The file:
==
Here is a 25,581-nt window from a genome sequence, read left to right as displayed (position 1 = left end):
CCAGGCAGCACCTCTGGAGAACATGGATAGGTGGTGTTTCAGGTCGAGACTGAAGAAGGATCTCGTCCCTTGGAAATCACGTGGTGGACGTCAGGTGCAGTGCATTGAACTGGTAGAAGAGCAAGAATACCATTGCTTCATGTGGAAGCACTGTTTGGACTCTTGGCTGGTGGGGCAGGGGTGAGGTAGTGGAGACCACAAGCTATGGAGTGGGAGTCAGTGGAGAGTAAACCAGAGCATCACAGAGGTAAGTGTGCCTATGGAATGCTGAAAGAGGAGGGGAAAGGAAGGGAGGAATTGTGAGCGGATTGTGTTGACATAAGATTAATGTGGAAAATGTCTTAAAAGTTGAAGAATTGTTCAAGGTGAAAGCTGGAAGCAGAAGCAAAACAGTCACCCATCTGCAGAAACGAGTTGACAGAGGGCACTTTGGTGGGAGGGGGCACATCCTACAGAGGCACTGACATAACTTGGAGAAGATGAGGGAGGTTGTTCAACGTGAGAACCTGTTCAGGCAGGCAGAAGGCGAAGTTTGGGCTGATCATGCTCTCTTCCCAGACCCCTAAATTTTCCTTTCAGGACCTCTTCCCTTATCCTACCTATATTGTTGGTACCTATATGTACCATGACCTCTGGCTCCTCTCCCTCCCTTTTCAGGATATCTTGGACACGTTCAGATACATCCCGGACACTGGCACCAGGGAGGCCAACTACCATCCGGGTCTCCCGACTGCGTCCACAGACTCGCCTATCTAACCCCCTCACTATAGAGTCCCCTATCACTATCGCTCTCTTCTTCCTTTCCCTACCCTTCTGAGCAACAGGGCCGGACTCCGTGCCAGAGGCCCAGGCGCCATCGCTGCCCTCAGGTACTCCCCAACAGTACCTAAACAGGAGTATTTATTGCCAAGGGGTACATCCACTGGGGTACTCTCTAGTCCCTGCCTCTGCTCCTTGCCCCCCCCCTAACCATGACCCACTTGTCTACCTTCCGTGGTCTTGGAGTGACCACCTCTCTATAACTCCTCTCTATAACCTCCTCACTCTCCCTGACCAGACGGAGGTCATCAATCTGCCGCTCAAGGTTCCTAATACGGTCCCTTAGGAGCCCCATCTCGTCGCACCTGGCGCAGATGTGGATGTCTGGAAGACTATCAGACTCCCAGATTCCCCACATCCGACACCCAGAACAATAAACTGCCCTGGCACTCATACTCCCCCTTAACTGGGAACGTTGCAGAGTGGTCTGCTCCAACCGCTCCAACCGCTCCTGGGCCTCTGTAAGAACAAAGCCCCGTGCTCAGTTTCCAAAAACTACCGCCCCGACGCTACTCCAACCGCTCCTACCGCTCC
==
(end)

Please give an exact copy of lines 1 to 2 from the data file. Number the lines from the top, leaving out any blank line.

Here is a 25,581-nt window from a genome sequence, read left to right as displayed (position 1 = left end):
CCAGGCAGCACCTCTGGAGAACATGGATAGGTGGTGTTTCAGGTCGAGACTGAAGAAGGATCTCGTCCCTTGGAAATCACGTGGTGGACGTCAGGTGCAGTGCATTGAACTGGTAGAAGAGCAAGAATACCATTGCTTCATGTGGAAGCACTGTTTGGACTCTTGGCTGGTGGGGCAGGGGTGAGGTAGTGGAGACCACAAGCTATGGAGTGGGAGTCAGTGGAGAGTAAACCAGAGCATCACAGAGGTAAGTGTGCCTATGGAATGCTGAAAGAGGAGGGGAAAGGAAGGGAGGAATTGTGAGCGGATTGTGTTGACATAAGATTAATGTGGAAAATGTCTTAAAAGTTGAAGAATTGTTCAAGGTGAAAGCTGGAAGCAGAAGCAAAACAGTCACCCATCTGCAGAAACGAGTTGACAGAGGGCACTTTGGTGGGAGGGGGCACATCCTACAGAGGCACTGACATAACTTGGAGAAGATGAGGGAGGTTGTTCAACGTGAGAACCTGTTCAGGCAGGCAGAAGGCGAAGTTTGGGCTGATCATGCTCTCTTCCCAGACCCCTAAATTTTCCTTTCAGGACCTCTTCCCTTATCCTACCTATATTGTTGGTACCTATATGTACCATGACCTCTGGCTCCTCTCCCTCCCTTTTCAGGATATCTTGGACACGTTCAGATACATCCCGGACACTGGCACCAGGGAGGCCAACTACCATCCGGGTCTCCCGACTGCGTCCACAGACTCGCCTATCTAACCCCCTCACTATAGAGTCCCCTATCACTATCGCTCTCTTCTTCCTTTCCCTACCCTTCTGAGCAACAGGGCCGGACTCCGTGCCAGAGGCCCAGGCGCCATCGCTGCCCTCAGGTACTCCCCAACAGTACCTAAACAGGAGTATTTATTGCCAAGGGGTACATCCACTGGGGTACTCTCTAGTCCCTGCCTCTGCTCCTTGCCCCCCCCCTAACCATGACCCACTTGTCTACCTTCCGTGGTCTTGGAGTGACCACCTCTCTATAACTCCTCTCTATAACCTCCTCACTCTCCCTGACCAGACGGAGGTCATCAATCTGCCGCTCAAGGTTCCTAATACGGTCCCTTAGGAGCCCCATCTCGTCGCACCTGGCGCAGATGTGGATGTCTGGAAGACTATCAGACTCCCAGATTCCCCACATCCGACACCCAGAACAATAAACTGCCCTGGCACTCATACTCCCCCTTAACTGGGAACGTTGCAGAGTGGTCTGCTCCAACCGCTCCAACCGCTCCTGGGCCTCTGTAAGAACAAAGCCCCGTGCTCAGTTTCCAAAAACTACCGCCCCGACGCTACTCCAACCGCTCCTACCGCTCC